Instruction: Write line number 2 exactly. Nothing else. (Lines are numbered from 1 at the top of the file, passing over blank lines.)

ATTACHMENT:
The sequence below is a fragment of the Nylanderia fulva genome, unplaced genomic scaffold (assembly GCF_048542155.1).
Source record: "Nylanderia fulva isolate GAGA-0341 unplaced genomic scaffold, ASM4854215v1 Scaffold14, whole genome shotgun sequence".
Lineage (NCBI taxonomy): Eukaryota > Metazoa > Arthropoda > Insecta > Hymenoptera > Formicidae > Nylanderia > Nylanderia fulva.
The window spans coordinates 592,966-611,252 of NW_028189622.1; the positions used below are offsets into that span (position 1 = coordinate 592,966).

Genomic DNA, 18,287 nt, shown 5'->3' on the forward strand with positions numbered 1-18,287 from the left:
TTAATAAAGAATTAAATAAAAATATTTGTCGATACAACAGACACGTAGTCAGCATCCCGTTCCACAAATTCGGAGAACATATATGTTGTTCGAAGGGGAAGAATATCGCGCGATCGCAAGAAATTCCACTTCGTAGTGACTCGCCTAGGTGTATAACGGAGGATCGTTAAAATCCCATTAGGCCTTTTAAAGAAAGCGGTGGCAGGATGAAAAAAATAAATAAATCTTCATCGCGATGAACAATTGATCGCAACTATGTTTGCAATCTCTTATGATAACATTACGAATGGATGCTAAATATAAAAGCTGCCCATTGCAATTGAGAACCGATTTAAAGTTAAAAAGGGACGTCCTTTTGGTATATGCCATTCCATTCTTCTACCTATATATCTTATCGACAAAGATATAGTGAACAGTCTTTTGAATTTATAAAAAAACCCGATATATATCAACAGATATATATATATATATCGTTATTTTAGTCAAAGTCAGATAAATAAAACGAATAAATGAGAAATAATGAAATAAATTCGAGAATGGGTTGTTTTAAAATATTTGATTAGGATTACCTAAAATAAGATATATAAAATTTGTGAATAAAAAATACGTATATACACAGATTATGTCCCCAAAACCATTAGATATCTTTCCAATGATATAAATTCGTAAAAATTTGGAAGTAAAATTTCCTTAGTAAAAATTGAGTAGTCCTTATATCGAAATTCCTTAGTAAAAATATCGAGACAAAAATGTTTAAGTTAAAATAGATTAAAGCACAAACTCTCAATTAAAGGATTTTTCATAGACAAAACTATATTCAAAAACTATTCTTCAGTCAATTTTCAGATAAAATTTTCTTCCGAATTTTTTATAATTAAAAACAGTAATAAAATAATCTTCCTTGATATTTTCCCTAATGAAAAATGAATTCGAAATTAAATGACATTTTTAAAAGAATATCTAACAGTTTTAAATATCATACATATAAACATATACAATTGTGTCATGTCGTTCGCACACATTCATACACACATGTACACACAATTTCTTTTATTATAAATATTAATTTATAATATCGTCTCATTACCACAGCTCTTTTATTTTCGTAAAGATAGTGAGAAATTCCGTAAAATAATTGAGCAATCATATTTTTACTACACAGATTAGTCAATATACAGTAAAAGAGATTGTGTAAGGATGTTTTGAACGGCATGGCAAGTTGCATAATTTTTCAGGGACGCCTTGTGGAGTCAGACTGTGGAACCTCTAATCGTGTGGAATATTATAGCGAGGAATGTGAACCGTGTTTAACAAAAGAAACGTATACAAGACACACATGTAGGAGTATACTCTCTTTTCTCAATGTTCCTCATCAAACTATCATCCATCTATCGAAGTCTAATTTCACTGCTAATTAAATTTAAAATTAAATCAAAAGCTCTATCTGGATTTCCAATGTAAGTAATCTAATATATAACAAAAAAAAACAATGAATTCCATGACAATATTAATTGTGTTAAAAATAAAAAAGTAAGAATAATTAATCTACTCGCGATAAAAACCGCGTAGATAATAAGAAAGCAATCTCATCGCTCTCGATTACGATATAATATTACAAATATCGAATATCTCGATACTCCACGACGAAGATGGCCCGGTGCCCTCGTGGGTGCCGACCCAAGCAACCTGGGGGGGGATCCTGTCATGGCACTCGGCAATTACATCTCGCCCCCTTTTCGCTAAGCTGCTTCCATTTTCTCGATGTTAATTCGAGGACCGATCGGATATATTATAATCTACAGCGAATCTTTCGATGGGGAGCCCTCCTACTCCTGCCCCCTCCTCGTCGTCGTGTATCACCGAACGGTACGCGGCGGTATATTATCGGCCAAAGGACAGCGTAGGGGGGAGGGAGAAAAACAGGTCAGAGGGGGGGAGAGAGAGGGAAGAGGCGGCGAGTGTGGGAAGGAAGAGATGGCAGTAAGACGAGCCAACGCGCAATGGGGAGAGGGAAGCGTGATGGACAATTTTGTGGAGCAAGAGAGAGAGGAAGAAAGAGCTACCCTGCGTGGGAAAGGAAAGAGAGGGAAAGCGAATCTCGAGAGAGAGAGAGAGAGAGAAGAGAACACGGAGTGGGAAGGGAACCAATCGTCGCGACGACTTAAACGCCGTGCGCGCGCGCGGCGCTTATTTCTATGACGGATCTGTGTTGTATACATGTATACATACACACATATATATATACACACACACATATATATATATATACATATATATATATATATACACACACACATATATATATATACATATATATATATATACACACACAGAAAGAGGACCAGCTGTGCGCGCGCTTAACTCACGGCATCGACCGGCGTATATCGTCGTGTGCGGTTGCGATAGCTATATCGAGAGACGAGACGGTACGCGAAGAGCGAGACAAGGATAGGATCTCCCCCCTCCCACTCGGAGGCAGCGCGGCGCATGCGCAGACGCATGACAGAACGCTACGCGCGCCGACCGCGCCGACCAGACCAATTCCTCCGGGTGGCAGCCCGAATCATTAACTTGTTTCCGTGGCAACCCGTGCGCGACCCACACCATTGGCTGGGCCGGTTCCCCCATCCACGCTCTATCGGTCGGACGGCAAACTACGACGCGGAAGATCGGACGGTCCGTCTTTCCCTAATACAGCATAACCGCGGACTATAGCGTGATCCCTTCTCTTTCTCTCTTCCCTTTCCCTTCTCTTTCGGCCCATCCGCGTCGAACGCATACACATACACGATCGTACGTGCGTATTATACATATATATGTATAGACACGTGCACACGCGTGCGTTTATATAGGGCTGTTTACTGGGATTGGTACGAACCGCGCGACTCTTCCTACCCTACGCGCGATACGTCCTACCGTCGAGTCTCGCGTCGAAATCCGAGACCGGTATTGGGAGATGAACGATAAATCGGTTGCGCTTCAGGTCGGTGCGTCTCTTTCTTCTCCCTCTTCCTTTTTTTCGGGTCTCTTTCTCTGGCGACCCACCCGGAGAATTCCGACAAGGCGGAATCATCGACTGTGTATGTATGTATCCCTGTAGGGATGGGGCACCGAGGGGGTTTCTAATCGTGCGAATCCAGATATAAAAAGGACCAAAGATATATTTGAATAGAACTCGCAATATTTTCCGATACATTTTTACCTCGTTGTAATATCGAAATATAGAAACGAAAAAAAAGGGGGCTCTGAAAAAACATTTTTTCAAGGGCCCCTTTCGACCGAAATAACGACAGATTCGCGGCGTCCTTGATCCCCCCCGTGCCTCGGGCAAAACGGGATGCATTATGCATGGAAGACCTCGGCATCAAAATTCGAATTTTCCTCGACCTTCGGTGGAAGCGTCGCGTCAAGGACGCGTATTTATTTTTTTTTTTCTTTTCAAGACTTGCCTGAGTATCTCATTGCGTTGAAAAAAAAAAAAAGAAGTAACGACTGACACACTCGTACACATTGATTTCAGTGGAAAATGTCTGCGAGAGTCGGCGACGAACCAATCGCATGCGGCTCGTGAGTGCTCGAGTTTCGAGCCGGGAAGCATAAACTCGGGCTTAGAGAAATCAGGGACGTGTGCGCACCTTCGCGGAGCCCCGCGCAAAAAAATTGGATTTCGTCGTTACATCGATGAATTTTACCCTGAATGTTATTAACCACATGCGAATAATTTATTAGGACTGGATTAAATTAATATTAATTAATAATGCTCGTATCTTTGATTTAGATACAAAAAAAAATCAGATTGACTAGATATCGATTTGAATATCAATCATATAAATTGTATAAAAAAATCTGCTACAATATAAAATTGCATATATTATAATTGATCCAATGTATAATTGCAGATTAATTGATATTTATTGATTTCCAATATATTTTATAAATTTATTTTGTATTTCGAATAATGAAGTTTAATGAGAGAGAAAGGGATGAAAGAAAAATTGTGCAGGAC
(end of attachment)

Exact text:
Source record: "Nylanderia fulva isolate GAGA-0341 unplaced genomic scaffold, ASM4854215v1 Scaffold14, whole genome shotgun sequence".